• reduce hard and soft costs through centralized browser management; the burden of managing and securing the browser shifts from IT to the provider;

  • centralize governance and oversight; a properly designed browser in the cloud like Silo provides management hooks that require only one-time implementation;

  • access the web anytime, anywhere without the loss of security or control, including from BYOD devices, which account for an ever-increasing share of (missed) updates and patches in many organizations.

No more missed updates and patches with this secure cloud browser. Silo also enables admins to handle identity and access management for authorized cloud-based apps centrally and to apply policies to allow or block key browser functionality, such as copy/paste or upload/download.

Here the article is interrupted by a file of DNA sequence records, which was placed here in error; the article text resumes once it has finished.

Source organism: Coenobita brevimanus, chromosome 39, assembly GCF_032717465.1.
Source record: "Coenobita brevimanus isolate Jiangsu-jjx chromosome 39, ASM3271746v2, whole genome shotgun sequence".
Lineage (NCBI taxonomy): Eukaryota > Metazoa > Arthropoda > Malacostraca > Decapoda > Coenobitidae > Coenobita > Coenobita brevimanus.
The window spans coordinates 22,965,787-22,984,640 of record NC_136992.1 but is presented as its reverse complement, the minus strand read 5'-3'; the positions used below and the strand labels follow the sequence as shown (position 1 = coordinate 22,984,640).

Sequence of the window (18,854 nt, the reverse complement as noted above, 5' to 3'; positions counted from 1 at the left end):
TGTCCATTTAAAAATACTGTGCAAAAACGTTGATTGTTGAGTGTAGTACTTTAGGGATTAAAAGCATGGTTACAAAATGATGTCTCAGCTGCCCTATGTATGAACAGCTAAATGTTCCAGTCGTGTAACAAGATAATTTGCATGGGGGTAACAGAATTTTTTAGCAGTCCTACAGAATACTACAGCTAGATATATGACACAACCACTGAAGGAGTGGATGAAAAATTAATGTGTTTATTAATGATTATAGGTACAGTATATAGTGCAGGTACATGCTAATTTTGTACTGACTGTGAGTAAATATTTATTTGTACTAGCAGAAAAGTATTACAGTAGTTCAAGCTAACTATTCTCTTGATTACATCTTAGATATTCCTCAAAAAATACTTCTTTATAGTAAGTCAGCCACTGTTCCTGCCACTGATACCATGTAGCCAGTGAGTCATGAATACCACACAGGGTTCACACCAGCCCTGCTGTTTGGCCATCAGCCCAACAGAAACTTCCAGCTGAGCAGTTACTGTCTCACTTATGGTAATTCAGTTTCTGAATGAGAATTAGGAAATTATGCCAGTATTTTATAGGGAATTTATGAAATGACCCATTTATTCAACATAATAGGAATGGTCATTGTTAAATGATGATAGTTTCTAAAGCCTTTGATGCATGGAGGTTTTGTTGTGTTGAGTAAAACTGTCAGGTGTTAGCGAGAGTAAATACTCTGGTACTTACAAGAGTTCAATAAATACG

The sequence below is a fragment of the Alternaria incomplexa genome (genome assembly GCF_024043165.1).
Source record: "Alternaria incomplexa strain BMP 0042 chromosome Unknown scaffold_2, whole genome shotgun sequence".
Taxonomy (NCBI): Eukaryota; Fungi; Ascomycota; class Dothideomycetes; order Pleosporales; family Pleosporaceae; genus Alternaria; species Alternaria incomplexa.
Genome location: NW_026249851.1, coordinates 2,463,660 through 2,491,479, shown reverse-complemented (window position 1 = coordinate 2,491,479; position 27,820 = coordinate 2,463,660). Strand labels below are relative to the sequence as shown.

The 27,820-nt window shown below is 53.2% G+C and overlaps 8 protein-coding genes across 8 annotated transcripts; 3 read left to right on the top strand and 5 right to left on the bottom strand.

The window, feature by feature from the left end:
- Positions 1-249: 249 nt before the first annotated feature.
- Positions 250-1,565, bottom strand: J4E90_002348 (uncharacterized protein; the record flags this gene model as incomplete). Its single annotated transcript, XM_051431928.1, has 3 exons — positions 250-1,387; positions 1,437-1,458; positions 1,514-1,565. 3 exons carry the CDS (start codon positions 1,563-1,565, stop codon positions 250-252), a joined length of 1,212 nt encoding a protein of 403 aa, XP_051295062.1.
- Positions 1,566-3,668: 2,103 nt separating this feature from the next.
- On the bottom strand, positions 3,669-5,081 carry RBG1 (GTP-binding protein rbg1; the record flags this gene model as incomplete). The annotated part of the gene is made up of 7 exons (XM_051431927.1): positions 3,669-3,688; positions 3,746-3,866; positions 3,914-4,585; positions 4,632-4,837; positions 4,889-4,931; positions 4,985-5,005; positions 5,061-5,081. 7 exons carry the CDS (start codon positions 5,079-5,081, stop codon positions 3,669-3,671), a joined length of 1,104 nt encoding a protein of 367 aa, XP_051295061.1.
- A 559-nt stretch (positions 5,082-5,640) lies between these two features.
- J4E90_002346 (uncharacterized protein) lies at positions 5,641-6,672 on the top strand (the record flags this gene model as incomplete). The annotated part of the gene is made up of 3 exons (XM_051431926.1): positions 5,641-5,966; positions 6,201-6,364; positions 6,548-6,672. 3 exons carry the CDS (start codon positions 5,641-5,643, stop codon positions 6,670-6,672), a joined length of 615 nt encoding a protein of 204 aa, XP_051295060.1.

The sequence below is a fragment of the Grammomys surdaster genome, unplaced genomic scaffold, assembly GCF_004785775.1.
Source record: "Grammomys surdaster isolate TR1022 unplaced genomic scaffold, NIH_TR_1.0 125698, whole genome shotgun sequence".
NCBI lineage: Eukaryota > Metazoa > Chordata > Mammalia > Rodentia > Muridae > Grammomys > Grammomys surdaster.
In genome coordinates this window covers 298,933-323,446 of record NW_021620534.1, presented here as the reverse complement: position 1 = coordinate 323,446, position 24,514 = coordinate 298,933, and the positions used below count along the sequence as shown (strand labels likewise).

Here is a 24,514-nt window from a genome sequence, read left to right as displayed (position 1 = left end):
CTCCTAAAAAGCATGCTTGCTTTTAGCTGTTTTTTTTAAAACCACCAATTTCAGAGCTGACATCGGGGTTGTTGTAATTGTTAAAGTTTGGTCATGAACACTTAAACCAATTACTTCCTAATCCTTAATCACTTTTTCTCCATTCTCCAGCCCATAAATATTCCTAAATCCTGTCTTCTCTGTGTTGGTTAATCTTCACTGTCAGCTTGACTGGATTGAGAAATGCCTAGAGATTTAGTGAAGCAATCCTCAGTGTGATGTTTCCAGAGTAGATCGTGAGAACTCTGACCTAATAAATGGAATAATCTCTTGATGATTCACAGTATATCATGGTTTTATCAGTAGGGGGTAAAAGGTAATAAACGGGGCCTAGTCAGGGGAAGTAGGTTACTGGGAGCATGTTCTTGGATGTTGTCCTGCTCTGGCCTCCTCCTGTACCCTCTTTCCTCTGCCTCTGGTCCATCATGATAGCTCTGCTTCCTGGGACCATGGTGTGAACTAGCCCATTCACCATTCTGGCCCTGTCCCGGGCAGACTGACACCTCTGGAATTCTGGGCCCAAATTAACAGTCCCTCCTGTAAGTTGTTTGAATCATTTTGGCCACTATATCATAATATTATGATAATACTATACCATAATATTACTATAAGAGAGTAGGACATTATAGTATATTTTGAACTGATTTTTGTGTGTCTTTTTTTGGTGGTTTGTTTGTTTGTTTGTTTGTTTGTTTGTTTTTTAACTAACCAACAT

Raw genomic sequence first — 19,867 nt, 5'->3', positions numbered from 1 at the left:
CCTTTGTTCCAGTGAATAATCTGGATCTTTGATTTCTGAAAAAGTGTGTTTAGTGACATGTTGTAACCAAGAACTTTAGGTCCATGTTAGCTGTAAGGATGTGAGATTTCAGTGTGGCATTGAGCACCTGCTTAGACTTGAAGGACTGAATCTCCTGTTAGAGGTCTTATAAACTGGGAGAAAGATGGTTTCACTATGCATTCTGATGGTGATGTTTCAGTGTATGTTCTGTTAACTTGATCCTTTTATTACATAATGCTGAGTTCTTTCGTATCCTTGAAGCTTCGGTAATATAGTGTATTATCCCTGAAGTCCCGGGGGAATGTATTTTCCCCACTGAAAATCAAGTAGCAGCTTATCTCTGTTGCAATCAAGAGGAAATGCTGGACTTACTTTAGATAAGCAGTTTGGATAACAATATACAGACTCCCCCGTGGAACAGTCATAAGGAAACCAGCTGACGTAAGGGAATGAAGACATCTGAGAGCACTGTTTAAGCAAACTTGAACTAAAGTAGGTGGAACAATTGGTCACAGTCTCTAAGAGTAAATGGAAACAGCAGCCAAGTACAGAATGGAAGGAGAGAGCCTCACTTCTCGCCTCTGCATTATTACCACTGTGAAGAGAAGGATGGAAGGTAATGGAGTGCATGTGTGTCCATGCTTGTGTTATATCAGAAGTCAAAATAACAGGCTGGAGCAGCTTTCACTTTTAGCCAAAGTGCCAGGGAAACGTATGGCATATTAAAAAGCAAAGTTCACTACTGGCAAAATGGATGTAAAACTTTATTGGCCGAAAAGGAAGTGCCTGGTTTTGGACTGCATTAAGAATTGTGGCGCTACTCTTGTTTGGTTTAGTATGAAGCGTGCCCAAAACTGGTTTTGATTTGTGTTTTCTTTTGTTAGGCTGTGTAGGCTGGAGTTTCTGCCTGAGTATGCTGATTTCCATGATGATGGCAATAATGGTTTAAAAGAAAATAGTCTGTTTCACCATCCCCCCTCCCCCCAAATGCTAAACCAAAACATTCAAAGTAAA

Another key advantage of the centralized cloud browser model pioneered by Authentic8: in tightly regulated industries, Silo allows for a unified view into all user activity during a web session, for centralized audit and compliance review.

Across a wide variety of sectors and industries, from financial institutions to law firms to law enforcement, many of the world’s most security-sensitive organizations now rely on Silo for secure, safe and productive access to the web.

Find out how Silo is used in your industry here.

About the Author

A8 Team
A8 Team
Contribution Team U.S.A.

Authentic8 Team is a group of cybersecurity enthusiasts, investigation sleuths, top-notch engineers, news junkies, policy wonks and all-around fervent writers hell-bent on bringing you the best darn blog in the industry.